Log in

Forgot your password?
You are here: Home / UrbanGrowth, SMDA & RWA Plans & Activities / Human Services Plans / Waterloo Human Services Plan / A Conversation on Human Services in the Redfern/ Waterloo Area

A Conversation on Human Services in the Redfern/ Waterloo Area

On Thursday 3 May 2018 REDWatch held a Roundtable on Human Services. Through caseworkers we found six people to start the REDWatch session by talking about their experience of the human services system and how it could be improved. This was then followed by a facilitated conversation with the broader attendees who had an interest in the human services system about what needed to be changed in the human services system. This conversation was led by Lyn Lormer from the Local Community Services Association (LCSA).

For the forum we described human services as:

Human Services are those which provide a service to society, particularly in times of crisis. Human Services are designed to help people navigate through crisis or chronic situations where the person feels they need external help and guidance to move forward with their life and rediscover their self-sufficiency. Sometimes the situation the person needs help with is external, such as the loss of a job or income, the need for food or housing or for help getting out of a dangerous situation, such as family violence. For other people the difficulty is an internal challenge such as depression, a physical ailment, disability, or other mental or physical health crisis. [Adapted by Inner Sydney Voice from humanserviceedu.org].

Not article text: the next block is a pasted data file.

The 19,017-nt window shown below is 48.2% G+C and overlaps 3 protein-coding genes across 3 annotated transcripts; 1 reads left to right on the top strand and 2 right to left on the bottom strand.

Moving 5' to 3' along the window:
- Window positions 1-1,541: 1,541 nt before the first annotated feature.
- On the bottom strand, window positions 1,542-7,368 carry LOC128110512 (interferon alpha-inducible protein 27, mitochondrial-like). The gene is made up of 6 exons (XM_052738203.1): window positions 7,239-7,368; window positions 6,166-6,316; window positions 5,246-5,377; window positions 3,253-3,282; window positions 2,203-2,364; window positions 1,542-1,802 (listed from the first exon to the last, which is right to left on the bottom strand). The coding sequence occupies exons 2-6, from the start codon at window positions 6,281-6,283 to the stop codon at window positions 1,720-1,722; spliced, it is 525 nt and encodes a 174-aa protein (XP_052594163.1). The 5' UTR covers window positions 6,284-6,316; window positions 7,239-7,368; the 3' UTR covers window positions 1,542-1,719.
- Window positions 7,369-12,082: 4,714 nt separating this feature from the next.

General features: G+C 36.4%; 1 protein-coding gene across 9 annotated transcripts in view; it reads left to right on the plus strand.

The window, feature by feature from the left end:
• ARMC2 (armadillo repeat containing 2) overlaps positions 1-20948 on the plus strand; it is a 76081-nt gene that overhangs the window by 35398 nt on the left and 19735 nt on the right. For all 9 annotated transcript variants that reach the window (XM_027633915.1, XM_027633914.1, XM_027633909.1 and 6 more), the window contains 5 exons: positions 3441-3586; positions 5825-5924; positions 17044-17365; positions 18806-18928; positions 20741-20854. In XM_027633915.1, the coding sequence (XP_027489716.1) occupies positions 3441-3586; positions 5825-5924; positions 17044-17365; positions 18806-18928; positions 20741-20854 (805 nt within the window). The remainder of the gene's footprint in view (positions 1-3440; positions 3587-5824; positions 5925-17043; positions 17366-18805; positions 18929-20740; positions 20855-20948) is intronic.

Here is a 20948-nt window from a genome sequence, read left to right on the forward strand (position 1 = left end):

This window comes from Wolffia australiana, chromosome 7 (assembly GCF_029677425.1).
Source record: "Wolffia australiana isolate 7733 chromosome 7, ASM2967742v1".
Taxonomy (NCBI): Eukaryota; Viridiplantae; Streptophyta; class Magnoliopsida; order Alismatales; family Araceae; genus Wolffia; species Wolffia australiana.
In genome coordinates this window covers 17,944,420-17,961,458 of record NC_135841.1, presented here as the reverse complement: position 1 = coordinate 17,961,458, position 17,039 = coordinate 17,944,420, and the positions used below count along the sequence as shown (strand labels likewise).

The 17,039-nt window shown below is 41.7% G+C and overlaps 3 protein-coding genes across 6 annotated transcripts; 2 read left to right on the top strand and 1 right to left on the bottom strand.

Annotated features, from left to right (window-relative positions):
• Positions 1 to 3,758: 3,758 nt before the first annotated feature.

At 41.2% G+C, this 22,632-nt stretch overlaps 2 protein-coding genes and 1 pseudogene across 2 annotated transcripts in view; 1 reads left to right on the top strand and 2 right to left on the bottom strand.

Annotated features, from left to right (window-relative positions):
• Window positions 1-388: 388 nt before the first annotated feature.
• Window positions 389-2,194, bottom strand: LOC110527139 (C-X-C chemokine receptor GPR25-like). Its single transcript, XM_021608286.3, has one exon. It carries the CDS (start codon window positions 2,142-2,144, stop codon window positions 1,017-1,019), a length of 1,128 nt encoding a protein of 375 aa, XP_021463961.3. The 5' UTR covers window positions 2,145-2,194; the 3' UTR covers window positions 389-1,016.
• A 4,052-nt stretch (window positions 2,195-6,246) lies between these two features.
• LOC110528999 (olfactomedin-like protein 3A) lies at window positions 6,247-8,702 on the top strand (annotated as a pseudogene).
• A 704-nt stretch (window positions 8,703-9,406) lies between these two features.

The nature of the definition hence encompassed dealings with Land and Housing Corporation (LAHC) contractors on maintenance and some of this is reflected in participants comments.

Participants were told that we would present the report to Family and Community Services and Sydney Local Health District (SLHD) on their behalf. The attached report has been compiled from the notes taken by a number of scribes whose job it was to capture the key issues and then the final report was checked back as much as possible with participants. The report has then been submitted to FACS LAHC and SLHD as an input into the current human services discussions aimed at improving the way human services are co-ordinated and respond to people with high and complex needs in Redfern and Waterloo.

Report on a Conversation on Human Services in the Redfern/ Waterloo Area

Held by REDWatch at The Factory, Raglan Street Waterloo 3 May 2018, 6:00 - 7:30

Notes on the night taken by Geoff Turnbull, Alice Anderson, Michael Shreenan, Thomas Chailloux and Lyn Lormer. Compiled by Zoe Dunford.

Executive Summary

People want well maintained housing with appropriately connected, local, accessible support services in a community where they feel safe and have a sense of connection.

But residents are concerned that: